Like most football fans I can remember the first game I attended as a boy. It was an international European Championship qualifying match – Scotland v Luxembourg at Hampden in November 1986. The home team won 3-0 on a cold autumn evening and it was the first time I’d seen my boyhood heroes of Cooper and Dalglish in the flesh.
The poor quality of the opposition didn’t matter – neither did the competition, result or performance – as I was only nine years old. In fact the main memory I have from the game is an overly keen ball-boy picking up a stray pass before it crossed the touch-line, resulting in a drop-ball. Similarly, the strange plastic effect the floodlights had on a matt black sky was new to me, along with how tens of thousands of football fans seemingly joined together as one murky, homogeneous mass. The noise, the smells and the literal giants on the pitch will remain with me forever. It’s fair to say I was hooked.
As such, just two months later, my auld man took me to my first Rangers game for a birthday treat. This time it was a bright Saturday afternoon in January and the Light Blues beat Hamilton Accies 2-0 at Ibrox (little did the 43,000 fans present realise what was to happen two weeks later in the Scottish Cup). Up until then I’d perhaps been more of a nominal Liverpool ‘supporter’ given their prominence in European football (and that man Dalglish of course) but the Rangers leanings of my Dad and my Grandfather were starting to rub off. Now ten years old, I was officially a Rangers fan and as Hamilton knocked Graeme Souness’ all-stars out of the Cup later that month, the hurt of that defeat still stings to this day.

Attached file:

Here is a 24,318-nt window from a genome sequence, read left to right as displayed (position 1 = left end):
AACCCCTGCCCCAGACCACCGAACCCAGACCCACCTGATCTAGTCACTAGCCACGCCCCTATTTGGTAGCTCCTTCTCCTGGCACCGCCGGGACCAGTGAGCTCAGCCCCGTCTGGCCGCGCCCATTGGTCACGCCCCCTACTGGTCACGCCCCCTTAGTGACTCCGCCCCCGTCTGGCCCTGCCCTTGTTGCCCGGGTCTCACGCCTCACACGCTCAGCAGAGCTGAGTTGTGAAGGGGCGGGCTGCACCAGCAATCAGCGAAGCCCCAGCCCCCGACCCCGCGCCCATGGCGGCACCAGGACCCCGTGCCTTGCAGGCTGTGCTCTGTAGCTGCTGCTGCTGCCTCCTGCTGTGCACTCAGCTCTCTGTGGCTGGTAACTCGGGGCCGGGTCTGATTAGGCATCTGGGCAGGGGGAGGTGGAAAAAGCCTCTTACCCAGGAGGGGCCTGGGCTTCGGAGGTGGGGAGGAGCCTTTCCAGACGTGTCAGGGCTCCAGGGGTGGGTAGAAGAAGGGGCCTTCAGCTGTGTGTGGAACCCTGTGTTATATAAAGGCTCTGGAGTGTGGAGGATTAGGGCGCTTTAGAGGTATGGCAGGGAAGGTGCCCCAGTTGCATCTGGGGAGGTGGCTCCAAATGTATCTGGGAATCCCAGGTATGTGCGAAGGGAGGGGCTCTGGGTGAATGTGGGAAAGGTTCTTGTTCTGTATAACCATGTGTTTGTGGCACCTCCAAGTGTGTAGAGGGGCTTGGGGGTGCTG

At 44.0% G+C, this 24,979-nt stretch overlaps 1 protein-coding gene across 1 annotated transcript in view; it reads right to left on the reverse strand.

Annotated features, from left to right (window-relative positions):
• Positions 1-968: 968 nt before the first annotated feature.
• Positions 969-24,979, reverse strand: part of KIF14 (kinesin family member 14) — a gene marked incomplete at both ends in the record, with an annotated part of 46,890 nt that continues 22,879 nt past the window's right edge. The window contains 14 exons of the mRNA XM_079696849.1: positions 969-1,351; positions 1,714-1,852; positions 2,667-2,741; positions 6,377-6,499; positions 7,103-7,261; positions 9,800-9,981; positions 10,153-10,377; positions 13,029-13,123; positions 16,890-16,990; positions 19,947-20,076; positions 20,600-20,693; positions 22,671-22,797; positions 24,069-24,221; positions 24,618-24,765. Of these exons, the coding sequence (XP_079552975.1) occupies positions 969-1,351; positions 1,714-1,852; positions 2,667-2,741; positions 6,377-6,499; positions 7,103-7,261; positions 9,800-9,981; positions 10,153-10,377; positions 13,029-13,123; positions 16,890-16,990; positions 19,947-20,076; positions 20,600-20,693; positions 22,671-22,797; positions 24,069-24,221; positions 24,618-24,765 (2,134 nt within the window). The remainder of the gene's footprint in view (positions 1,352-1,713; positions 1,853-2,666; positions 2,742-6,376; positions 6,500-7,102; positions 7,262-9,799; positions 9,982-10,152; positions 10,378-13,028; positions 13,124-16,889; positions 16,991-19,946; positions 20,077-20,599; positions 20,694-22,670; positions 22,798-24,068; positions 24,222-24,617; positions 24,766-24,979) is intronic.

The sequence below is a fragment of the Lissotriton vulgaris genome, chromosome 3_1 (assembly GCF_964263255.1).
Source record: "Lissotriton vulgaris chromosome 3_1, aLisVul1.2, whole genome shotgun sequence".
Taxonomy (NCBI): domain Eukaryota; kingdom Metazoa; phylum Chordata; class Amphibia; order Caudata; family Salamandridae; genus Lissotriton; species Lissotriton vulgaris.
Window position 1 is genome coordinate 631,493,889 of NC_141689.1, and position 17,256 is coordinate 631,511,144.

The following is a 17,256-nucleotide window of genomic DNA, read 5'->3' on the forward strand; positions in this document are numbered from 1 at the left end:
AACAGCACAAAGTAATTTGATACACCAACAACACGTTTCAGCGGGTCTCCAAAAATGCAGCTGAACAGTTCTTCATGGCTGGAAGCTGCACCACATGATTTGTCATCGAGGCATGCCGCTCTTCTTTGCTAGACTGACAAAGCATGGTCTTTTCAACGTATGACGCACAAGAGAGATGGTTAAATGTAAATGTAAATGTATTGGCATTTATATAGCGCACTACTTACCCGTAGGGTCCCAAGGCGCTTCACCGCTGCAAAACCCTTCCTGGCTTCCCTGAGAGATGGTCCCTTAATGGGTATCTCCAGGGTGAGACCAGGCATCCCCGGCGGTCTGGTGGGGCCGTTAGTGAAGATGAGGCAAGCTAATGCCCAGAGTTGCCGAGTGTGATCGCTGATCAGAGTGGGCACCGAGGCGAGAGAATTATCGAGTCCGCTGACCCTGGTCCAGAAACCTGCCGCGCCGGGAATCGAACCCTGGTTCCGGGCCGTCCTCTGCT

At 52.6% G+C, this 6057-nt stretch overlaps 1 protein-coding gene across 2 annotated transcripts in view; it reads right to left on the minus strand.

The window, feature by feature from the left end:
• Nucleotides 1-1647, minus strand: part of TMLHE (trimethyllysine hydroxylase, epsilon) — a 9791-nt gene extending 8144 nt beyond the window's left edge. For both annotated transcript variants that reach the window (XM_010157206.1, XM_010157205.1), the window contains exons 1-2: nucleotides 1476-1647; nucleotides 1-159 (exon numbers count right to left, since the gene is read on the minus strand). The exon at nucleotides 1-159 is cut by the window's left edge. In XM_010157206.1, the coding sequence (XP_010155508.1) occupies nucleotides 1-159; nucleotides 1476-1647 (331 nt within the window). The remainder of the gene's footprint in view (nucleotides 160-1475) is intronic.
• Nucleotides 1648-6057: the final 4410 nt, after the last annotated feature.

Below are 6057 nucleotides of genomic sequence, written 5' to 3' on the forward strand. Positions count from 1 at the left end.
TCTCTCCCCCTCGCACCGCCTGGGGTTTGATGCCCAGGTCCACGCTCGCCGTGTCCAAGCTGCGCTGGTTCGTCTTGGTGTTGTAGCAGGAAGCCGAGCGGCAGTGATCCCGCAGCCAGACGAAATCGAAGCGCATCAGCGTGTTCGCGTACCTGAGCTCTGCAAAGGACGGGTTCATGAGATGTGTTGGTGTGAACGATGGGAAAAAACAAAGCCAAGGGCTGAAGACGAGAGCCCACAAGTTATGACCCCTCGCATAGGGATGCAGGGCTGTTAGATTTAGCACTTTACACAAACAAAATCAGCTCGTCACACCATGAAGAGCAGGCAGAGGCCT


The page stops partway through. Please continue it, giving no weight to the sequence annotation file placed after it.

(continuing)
Indeed, it’s fascinating how one’s life can be ruled by what is supposedly just a game. Our club’s progress often takes precedence over our personal life challenges whilst our favourite players (new and old) seem as much a part of the family as our kin. Further, when these players pass away (Cooper and Jardine to name just two) it can affect us just as much as when it happens to those close to us – people we genuinely did know. Hence, it’s fair to say logic doesn’t always play a part in how we support this incredible sport. Just ask my suffering wife how I can find a score for a Challenge Cup Final ticket or a previously unknown Asian TV channel to watch an Old Firm game on our Maldivian honeymoon.
It’s with that truism in mind I found Hugh MacDonald’s piece in The National newspaper somewhat forced. In his essay MacDonald cautiously approached the issue of Rangers’ current status: as per the sensationalist front-pages of the period, did they die as a club after they entered administration in 2012 or, upon sober reflection, was it merely a new company with the club of old retained?
That polemic aside it’s actually not that difficult a question to answer. First of all, in a logical, legal and sporting sense there is no argument. Independent legal commissions clarify Rangers as the same club along with all footballing authorities. Similarly, if you examine various other clubs who’ve undergone company changes in Scottish football (and beyond) then it’s fair to say any suggestion Rangers’ history is not retained within the new company’s structure is mischief-making at best. MacDonald himself highlights such in his piece, reminding us that some Celtic supporters purchased advertising space to rant about their more successful rival’s position. Unfortunately, even the Advertising Standards Authority have rubber-stamped the club’s claim to such successes whilst any cursory look at UEFA or the SPFL’s webpages will continue to detail all the trophies Rangers won fairly and squarely on the park.